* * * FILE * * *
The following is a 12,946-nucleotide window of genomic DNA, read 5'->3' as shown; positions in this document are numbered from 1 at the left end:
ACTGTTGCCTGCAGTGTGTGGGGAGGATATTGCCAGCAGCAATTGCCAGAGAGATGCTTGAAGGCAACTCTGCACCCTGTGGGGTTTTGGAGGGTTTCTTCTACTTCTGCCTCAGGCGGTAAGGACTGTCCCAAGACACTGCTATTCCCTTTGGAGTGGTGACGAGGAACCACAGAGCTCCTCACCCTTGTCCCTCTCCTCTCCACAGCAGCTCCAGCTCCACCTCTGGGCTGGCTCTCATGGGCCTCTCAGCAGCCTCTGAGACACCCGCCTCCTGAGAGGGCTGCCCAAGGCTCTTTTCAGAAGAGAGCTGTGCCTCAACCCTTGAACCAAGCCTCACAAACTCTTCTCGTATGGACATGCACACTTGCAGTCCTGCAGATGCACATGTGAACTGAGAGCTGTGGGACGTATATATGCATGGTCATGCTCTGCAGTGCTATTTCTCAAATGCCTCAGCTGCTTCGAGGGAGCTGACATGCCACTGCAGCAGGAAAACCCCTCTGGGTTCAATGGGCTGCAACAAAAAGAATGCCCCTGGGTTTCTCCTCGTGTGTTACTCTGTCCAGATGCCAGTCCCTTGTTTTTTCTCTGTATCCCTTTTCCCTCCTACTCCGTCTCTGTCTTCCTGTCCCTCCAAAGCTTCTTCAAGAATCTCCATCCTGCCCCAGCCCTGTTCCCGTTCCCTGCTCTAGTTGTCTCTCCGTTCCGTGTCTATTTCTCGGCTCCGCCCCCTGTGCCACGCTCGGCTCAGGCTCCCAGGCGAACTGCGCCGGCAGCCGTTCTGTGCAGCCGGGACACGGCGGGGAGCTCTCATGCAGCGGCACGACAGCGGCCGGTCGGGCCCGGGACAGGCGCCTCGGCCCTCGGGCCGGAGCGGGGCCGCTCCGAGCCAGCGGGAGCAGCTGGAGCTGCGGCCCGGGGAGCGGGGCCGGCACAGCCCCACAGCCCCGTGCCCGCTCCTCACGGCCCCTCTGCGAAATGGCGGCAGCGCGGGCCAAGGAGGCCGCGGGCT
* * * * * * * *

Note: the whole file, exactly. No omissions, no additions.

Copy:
The following is a 12,946-nucleotide window of genomic DNA, read 5'->3' as shown; positions in this document are numbered from 1 at the left end:
ACTGTTGCCTGCAGTGTGTGGGGAGGATATTGCCAGCAGCAATTGCCAGAGAGATGCTTGAAGGCAACTCTGCACCCTGTGGGGTTTTGGAGGGTTTCTTCTACTTCTGCCTCAGGCGGTAAGGACTGTCCCAAGACACTGCTATTCCCTTTGGAGTGGTGACGAGGAACCACAGAGCTCCTCACCCTTGTCCCTCTCCTCTCCACAGCAGCTCCAGCTCCACCTCTGGGCTGGCTCTCATGGGCCTCTCAGCAGCCTCTGAGACACCCGCCTCCTGAGAGGGCTGCCCAAGGCTCTTTTCAGAAGAGAGCTGTGCCTCAACCCTTGAACCAAGCCTCACAAACTCTTCTCGTATGGACATGCACACTTGCAGTCCTGCAGATGCACATGTGAACTGAGAGCTGTGGGACGTATATATGCATGGTCATGCTCTGCAGTGCTATTTCTCAAATGCCTCAGCTGCTTCGAGGGAGCTGACATGCCACTGCAGCAGGAAAACCCCTCTGGGTTCAATGGGCTGCAACAAAAAGAATGCCCCTGGGTTTCTCCTCGTGTGTTACTCTGTCCAGATGCCAGTCCCTTGTTTTTTCTCTGTATCCCTTTTCCCTCCTACTCCGTCTCTGTCTTCCTGTCCCTCCAAAGCTTCTTCAAGAATCTCCATCCTGCCCCAGCCCTGTTCCCGTTCCCTGCTCTAGTTGTCTCTCCGTTCCGTGTCTATTTCTCGGCTCCGCCCCCTGTGCCACGCTCGGCTCAGGCTCCCAGGCGAACTGCGCCGGCAGCCGTTCTGTGCAGCCGGGACACGGCGGGGAGCTCTCATGCAGCGGCACGACAGCGGCCGGTCGGGCCCGGGACAGGCGCCTCGGCCCTCGGGCCGGAGCGGGGCCGCTCCGAGCCAGCGGGAGCAGCTGGAGCTGCGGCCCGGGGAGCGGGGCCGGCACAGCCCCACAGCCCCGTGCCCGCTCCTCACGGCCCCTCTGCGAAATGGCGGCAGCGCGGGCCAAGGAGGCCGCGGGCT